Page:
So for most hours, your guaranteed hourly will actually act as a price ceiling. If you qualify for the guarantee hours and give a big ride on one of those hours, it means nothing because it is used to subsidize the guarantee. It takes all the fun of driving around and hunting for whales.
Uber has a pretty consistent history with their wonderful Winter Warm-Up Guarantee, where they lower prices in almost every market throughout the United States every January and put drivers on an hourly guarantee.
You Have To Play Their Game
This means that the only way to earn an income for full-time drivers at this point is to play Uber’s Warm-Up game and to follow their requirements to a tee. The picture above shows how drivers were placed into a position to meet strict standards that really resembled being an employee in order to make any money. You still had the option to not play their game, but at much lower rates obviously!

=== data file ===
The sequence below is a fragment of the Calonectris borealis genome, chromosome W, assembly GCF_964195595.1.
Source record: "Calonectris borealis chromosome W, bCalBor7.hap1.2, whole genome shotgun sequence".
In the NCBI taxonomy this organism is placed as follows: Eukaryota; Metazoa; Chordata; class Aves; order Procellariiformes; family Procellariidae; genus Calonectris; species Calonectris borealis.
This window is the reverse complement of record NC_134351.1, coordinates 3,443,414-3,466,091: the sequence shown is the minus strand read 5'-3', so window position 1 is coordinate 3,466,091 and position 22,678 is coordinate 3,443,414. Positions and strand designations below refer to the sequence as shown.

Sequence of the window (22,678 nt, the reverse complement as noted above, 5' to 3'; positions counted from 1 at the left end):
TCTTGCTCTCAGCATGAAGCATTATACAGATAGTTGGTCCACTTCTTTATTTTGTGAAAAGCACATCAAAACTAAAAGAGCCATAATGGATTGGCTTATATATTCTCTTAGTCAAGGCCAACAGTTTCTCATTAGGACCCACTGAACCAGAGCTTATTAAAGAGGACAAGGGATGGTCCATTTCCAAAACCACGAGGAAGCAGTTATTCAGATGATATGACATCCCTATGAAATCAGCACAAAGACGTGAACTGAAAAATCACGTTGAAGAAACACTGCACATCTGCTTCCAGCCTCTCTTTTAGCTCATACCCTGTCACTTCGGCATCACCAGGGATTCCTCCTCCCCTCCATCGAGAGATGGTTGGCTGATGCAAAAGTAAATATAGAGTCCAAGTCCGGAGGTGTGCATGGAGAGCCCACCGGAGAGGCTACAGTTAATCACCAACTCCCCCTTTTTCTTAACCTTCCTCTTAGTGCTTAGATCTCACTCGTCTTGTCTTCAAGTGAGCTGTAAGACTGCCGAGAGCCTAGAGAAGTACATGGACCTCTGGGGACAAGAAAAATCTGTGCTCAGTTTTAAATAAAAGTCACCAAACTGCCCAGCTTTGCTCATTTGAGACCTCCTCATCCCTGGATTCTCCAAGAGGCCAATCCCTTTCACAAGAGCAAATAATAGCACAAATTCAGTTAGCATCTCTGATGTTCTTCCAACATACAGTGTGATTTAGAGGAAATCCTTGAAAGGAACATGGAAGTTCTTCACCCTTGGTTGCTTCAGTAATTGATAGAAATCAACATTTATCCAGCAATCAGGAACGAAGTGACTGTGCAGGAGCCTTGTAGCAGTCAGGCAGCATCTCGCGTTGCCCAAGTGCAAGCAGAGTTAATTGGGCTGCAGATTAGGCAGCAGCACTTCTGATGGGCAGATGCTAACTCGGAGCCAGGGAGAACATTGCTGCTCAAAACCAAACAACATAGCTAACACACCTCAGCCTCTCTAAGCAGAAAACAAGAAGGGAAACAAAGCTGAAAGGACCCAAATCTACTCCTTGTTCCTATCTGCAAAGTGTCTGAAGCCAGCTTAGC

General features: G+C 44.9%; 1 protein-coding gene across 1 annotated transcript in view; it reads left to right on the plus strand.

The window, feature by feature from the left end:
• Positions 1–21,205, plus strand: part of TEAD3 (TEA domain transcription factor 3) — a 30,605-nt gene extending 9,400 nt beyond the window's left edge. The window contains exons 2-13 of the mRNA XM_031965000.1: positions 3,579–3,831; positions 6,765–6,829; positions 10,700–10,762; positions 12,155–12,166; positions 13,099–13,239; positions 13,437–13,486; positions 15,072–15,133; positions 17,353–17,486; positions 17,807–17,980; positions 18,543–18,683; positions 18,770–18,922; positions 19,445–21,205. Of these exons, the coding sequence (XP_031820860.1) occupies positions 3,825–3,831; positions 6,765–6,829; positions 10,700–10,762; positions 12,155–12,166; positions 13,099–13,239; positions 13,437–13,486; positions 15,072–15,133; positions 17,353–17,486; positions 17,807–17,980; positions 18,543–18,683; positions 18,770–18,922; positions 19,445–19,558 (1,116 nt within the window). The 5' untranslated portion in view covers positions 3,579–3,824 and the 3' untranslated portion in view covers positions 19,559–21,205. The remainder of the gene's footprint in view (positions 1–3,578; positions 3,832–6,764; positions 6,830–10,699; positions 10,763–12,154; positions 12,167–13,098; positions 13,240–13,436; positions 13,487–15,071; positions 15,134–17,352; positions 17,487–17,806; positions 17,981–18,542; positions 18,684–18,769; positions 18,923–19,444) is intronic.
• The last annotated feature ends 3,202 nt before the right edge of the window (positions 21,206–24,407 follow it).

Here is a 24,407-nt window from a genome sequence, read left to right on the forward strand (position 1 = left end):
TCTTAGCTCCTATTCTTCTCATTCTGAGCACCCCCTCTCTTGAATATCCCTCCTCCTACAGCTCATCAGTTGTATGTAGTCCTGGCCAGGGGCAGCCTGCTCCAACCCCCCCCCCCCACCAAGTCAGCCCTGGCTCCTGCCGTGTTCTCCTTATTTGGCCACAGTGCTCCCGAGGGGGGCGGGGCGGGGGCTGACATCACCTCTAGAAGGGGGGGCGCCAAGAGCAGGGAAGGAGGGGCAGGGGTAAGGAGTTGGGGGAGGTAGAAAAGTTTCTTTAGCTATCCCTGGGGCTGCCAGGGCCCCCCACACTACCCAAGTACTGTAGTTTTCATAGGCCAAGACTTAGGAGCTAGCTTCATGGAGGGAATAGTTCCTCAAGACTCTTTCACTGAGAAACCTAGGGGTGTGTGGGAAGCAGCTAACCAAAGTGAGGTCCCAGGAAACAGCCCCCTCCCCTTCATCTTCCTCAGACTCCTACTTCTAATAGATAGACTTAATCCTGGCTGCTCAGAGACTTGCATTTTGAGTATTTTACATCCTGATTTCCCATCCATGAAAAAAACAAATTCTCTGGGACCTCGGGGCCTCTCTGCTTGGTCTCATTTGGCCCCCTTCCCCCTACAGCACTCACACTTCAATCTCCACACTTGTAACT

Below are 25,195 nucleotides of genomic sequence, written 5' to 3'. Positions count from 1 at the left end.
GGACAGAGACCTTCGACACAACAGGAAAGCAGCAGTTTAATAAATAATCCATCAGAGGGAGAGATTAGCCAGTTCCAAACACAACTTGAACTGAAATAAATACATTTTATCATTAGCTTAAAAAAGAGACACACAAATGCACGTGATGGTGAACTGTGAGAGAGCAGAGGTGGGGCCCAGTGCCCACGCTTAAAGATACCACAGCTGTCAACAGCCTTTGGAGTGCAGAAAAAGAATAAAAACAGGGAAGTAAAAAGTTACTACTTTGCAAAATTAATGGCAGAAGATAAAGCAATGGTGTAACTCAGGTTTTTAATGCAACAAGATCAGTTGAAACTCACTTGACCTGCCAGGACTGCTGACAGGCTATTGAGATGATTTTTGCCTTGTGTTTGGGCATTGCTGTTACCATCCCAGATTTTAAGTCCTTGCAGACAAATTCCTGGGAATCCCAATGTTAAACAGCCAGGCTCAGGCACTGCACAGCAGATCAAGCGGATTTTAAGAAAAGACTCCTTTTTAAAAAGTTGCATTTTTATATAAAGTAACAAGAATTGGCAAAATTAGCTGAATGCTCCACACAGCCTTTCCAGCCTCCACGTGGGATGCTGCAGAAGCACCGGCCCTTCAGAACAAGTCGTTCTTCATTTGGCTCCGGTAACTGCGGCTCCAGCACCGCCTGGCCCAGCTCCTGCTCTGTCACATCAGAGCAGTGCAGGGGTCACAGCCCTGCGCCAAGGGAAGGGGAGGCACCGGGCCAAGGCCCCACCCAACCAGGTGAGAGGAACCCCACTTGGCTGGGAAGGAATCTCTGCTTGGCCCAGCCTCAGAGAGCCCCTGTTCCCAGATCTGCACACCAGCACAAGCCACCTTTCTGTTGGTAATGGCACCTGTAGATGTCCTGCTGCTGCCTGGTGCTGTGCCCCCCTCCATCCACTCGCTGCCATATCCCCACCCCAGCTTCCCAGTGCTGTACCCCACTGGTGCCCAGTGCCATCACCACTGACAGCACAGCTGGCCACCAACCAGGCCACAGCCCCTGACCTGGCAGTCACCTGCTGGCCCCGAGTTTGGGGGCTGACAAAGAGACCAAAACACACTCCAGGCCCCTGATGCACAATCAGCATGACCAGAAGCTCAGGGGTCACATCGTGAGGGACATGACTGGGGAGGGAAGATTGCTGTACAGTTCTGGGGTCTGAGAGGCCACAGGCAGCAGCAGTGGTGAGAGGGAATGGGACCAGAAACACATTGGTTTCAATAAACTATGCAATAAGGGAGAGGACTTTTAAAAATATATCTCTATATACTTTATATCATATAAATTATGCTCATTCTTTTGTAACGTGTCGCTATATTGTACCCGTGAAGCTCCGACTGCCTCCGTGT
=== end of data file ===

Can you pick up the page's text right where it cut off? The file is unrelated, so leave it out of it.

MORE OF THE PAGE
So a lot of the Winter Warm-Up effectively allows Uber to control and predict driver behavior. If you want to make any money, it’s a system where drivers are forced to log certain long hours in order to survive financially.
In the past, Winter Warm-Up forced drivers to accept calls that made no sense, often more than 20 minutes away. It forced drivers to take any call they could on a slow day no matter how shady or poorly rated the passenger was, all in the name of racking up enough rides during each promo block.